Alas Kedaton: Bali Sacred Monkey Forest Sanctuary

Tourist attraction Alas Kedaton Monkey Forest Bali, a sacred monkey forest sanctuary in Tabanan Bali Indonesia inhabited by thousands of monkeys

Alas Kedaton monkey forest is one of the most famous holy monkey forest sanctuary in Bali, the forest covers 6.4 hectares inhabited by monkeys and big bats, the name Alas Kedaton is taken from the Balinese words "Alas" which means forest and "Kedaton" means the palace (formerly called Keraton).

Alas Kedaton monkey forest is a sacred monkey forest located in Kukuh village, Marga district, Tabanan regency, about 35 kilometers from Denpasar city. Kedaton Forest is a small rain forest but it's one of the famous holy monkey forests in Bali island.

The Monkey at Alas Kedaton Forest
Alas Kedaton Temple
Alas Kedaton Monkey Forest Map

The Monkey at Alas Kedaton Forest

The species of monkeys that live in Bali island and also in Alas Kedaton Forest is the crab-eating macaque (the scientific name is Macaca Fascicularis), also known as the long-tailed macaque is a cercopithecine primate native to Southeast Asia. It is referred to as the cynomolgus monkey in laboratories. It has a long history alongside humans, they have been alternately seen as agricultural pests, sacred animals in some temples, and more recently, the subject of medical experiments.

The crab-eating macaque lives in matrilineal social groups with a female dominance hierarchy in the wild, and male members leave the group when they reach puberty. The significant overlap in macaque and human living space has resulted in greater habitat loss, synanthropic living, and inter- and intra-species conflicts over resources.

Alas Kedaton Sacred Monkey Forest, Tabanan Bali. Attractions and places of interest
Alas Kedaton Monkey Forest Bali

The body length of the adult, which varies among subspecies, is 38–55 cm (15–22 in) with relatively short arms and legs. Males are considerably larger than females, weighing 5-9 kilograms (11-20 lb) compared to the 3–6 kg (7-13 lb) of females. The tail is longer than the body, typically 40–65 cm (16–26 in), which is used for balance when they jump distances up to 5 meters (16.4 feet). The upper parts of the body are dark brown with light golden brown tips. The underparts are light gray with a dark gray/brown tail.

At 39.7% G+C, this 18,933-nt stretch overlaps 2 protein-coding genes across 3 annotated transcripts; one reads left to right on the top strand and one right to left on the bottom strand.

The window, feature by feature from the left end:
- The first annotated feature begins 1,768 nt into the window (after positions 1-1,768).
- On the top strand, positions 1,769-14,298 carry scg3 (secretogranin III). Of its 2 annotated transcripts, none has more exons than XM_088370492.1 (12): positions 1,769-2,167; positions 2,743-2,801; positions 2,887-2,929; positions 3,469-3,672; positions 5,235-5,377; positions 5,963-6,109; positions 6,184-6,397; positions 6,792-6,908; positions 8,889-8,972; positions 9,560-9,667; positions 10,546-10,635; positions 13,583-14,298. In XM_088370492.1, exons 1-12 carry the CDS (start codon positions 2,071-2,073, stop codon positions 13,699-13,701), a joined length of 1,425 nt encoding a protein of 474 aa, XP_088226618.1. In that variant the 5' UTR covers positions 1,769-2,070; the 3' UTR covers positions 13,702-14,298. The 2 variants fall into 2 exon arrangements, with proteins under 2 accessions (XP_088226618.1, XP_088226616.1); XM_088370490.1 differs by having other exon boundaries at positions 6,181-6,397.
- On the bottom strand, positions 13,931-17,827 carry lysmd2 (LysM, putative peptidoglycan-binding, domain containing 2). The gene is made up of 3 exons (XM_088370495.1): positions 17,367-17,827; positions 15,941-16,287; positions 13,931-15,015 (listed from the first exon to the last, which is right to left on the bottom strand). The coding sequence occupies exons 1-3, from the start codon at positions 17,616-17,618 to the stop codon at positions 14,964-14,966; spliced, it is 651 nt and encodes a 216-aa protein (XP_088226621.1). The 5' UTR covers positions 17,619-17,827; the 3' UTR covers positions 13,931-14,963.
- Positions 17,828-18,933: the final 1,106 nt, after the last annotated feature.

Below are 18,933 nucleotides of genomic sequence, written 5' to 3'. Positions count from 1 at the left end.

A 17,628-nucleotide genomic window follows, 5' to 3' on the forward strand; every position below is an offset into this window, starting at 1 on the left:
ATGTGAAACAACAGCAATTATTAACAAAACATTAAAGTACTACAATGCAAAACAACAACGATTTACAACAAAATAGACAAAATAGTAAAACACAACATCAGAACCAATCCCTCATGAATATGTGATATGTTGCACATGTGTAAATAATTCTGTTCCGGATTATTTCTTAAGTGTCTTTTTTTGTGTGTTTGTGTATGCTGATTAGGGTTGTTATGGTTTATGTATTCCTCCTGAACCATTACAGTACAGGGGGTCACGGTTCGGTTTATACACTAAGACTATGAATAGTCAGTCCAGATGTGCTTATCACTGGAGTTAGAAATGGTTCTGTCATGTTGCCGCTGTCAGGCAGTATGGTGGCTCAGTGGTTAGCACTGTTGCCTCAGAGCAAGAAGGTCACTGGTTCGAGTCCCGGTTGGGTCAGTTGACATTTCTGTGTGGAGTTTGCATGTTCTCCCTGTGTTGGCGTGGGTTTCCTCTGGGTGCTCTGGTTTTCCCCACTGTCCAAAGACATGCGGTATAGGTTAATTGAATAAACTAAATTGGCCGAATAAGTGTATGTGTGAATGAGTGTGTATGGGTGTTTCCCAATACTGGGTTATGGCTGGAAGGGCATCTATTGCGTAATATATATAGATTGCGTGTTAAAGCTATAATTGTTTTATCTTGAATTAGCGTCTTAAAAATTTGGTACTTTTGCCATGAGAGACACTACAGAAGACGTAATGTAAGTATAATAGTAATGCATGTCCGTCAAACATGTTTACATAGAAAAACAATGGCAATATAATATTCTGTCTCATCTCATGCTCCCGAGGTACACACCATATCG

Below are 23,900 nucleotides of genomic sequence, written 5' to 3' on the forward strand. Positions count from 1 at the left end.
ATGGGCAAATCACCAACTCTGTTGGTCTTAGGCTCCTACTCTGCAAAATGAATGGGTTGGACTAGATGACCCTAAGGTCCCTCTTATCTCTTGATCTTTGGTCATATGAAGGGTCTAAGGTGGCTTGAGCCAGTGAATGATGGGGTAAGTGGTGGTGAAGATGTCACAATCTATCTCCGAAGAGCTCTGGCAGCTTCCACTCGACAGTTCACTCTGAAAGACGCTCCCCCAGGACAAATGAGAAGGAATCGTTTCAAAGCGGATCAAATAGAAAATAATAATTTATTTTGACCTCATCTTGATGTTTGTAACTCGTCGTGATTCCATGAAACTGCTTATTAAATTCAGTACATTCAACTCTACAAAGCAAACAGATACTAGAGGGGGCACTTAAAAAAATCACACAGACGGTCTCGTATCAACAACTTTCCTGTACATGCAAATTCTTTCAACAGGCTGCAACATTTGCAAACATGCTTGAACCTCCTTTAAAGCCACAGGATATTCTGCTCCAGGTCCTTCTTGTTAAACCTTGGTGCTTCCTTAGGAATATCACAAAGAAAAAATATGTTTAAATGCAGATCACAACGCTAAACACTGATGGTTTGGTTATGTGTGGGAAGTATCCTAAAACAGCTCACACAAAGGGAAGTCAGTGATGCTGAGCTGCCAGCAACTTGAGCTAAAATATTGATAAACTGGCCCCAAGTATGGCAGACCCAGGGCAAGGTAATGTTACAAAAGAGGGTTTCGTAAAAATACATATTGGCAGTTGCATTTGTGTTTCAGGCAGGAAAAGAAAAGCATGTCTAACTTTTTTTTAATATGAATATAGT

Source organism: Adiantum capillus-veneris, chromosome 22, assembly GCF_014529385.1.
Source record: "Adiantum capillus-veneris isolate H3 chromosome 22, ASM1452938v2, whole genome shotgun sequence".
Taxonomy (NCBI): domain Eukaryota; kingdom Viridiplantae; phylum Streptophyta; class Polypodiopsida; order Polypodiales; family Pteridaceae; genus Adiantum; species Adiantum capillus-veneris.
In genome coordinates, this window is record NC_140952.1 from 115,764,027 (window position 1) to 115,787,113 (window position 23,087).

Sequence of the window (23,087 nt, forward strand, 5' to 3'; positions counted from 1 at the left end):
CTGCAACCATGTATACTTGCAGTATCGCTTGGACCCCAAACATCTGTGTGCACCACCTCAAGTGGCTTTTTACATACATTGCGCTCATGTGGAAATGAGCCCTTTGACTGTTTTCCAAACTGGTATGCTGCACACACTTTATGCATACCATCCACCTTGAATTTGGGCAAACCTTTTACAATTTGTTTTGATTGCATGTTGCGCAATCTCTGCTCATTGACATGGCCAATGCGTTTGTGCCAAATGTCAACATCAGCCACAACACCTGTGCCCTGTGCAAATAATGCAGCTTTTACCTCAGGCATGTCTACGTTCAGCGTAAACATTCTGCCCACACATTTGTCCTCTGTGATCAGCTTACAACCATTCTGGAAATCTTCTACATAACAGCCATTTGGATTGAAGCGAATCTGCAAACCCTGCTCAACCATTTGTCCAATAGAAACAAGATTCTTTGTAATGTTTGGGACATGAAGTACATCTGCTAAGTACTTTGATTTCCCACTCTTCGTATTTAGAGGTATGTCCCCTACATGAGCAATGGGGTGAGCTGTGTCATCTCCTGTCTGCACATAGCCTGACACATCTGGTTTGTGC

Crab-eating macaques have backward directed crown hairs which sometimes form short crests on the mid-line. Their skin is black on their feet and ears, whereas the skin on the muzzle is a light grayish pink color. The eyelids often have prominent white markings and sometimes there are white spots on the ears. Males have a characteristic mustache and cheek whiskers, while females have only cheek whiskers. Crab-eating macaques have a cheek pouch which they use to store food while foraging. Females show no perineal swelling.

Alas Kedaton Temple

Alas Kedaton Temple is a megalithic Hindu temple relics of ancient times, which is located in the middle of the Kedaton forest. The temple was built by Mpu Kuturan during the reign of King Sri Masula Masuli in Bali around 1178 AD - 1255 AD.

Alas Kedaton holy monkey forest is one the most popular monkey forest in Bali, and becoming a favorite tourist destination. This place will be visited by many tourists, especially on public holidays. Visitors will usually be assisted by a local guide who knows the area around the forest to have a look around surrounding the temple and forest areas.

The monkeys in the Kedaton forest are very friendly but visitors are always be advised to take care their belongings and not stay too close with the monkeys because sometimes they can also attack when they feel disturbed. Not far from this location also provides shops selling souvenirs, a playground for children, and other facilities.

Alas Kedaton Monkey Forest Map

Location and Map of Alas Kedaton Monkey Forest, Tabanan Bali powered by Google Maps

References: Alas Kedaton, Crab-eating macaque
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